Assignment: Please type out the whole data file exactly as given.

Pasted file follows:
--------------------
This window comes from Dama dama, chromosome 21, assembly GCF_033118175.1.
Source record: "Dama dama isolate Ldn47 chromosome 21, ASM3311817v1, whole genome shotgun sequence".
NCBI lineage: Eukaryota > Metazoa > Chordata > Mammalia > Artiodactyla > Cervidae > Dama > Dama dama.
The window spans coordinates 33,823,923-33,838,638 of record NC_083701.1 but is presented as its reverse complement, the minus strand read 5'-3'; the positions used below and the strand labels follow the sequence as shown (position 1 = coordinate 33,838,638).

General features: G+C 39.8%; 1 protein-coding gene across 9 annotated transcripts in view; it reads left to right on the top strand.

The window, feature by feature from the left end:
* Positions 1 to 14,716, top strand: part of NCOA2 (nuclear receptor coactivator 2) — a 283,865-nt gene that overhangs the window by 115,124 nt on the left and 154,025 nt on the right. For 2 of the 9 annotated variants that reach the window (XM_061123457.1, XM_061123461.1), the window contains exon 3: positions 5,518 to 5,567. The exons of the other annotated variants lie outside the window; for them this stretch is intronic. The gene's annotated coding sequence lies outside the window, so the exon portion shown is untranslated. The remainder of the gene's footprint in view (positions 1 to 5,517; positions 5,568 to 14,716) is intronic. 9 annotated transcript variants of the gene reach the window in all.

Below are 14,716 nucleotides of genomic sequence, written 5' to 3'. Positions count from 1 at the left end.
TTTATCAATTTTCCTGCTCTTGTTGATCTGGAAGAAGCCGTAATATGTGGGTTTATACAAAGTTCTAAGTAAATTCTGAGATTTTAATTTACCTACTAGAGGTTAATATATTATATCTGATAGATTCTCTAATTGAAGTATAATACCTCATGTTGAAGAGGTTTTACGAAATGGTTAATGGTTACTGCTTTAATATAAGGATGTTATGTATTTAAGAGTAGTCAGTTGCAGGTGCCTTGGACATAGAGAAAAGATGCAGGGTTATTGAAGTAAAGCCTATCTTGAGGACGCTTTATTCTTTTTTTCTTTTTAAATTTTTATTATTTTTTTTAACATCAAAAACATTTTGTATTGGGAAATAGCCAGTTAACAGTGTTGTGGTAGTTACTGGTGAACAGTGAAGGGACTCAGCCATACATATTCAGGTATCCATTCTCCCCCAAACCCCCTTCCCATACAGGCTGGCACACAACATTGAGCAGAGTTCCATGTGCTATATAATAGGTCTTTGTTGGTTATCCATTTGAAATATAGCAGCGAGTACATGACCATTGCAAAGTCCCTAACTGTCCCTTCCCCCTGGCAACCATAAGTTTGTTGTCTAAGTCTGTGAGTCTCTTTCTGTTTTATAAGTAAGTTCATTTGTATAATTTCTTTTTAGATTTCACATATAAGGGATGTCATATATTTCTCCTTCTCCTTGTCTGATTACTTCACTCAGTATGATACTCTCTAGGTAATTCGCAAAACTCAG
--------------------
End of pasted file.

This window comes from Dama dama, chromosome 21, assembly GCF_033118175.1.
Source record: "Dama dama isolate Ldn47 chromosome 21, ASM3311817v1, whole genome shotgun sequence".
NCBI lineage: Eukaryota > Metazoa > Chordata > Mammalia > Artiodactyla > Cervidae > Dama > Dama dama.
The window spans coordinates 33,823,923-33,838,638 of record NC_083701.1 but is presented as its reverse complement, the minus strand read 5'-3'; the positions used below and the strand labels follow the sequence as shown (position 1 = coordinate 33,838,638).

General features: G+C 39.8%; 1 protein-coding gene across 9 annotated transcripts in view; it reads left to right on the top strand.

The window, feature by feature from the left end:
* Positions 1 to 14,716, top strand: part of NCOA2 (nuclear receptor coactivator 2) — a 283,865-nt gene that overhangs the window by 115,124 nt on the left and 154,025 nt on the right. For 2 of the 9 annotated variants that reach the window (XM_061123457.1, XM_061123461.1), the window contains exon 3: positions 5,518 to 5,567. The exons of the other annotated variants lie outside the window; for them this stretch is intronic. The gene's annotated coding sequence lies outside the window, so the exon portion shown is untranslated. The remainder of the gene's footprint in view (positions 1 to 5,517; positions 5,568 to 14,716) is intronic. 9 annotated transcript variants of the gene reach the window in all.

Below are 14,716 nucleotides of genomic sequence, written 5' to 3'. Positions count from 1 at the left end.
TTTATCAATTTTCCTGCTCTTGTTGATCTGGAAGAAGCCGTAATATGTGGGTTTATACAAAGTTCTAAGTAAATTCTGAGATTTTAATTTACCTACTAGAGGTTAATATATTATATCTGATAGATTCTCTAATTGAAGTATAATACCTCATGTTGAAGAGGTTTTACGAAATGGTTAATGGTTACTGCTTTAATATAAGGATGTTATGTATTTAAGAGTAGTCAGTTGCAGGTGCCTTGGACATAGAGAAAAGATGCAGGGTTATTGAAGTAAAGCCTATCTTGAGGACGCTTTATTCTTTTTTTCTTTTTAAATTTTTATTATTTTTTTTAACATCAAAAACATTTTGTATTGGGAAATAGCCAGTTAACAGTGTTGTGGTAGTTACTGGTGAACAGTGAAGGGACTCAGCCATACATATTCAGGTATCCATTCTCCCCCAAACCCCCTTCCCATACAGGCTGGCACACAACATTGAGCAGAGTTCCATGTGCTATATAATAGGTCTTTGTTGGTTATCCATTTGAAATATAGCAGCGAGTACATGACCATTGCAAAGTCCCTAACTGTCCCTTCCCCCTGGCAACCATAAGTTTGTTGTCTAAGTCTGTGAGTCTCTTTCTGTTTTATAAGTAAGTTCATTTGTATAATTTCTTTTTAGATTTCACATATAAGGGATGTCATATATTTCTCCTTCTCCTTGTCTGATTACTTCACTCAGTATGATACTCTCTAGGTAATTCGCAAAACTCAG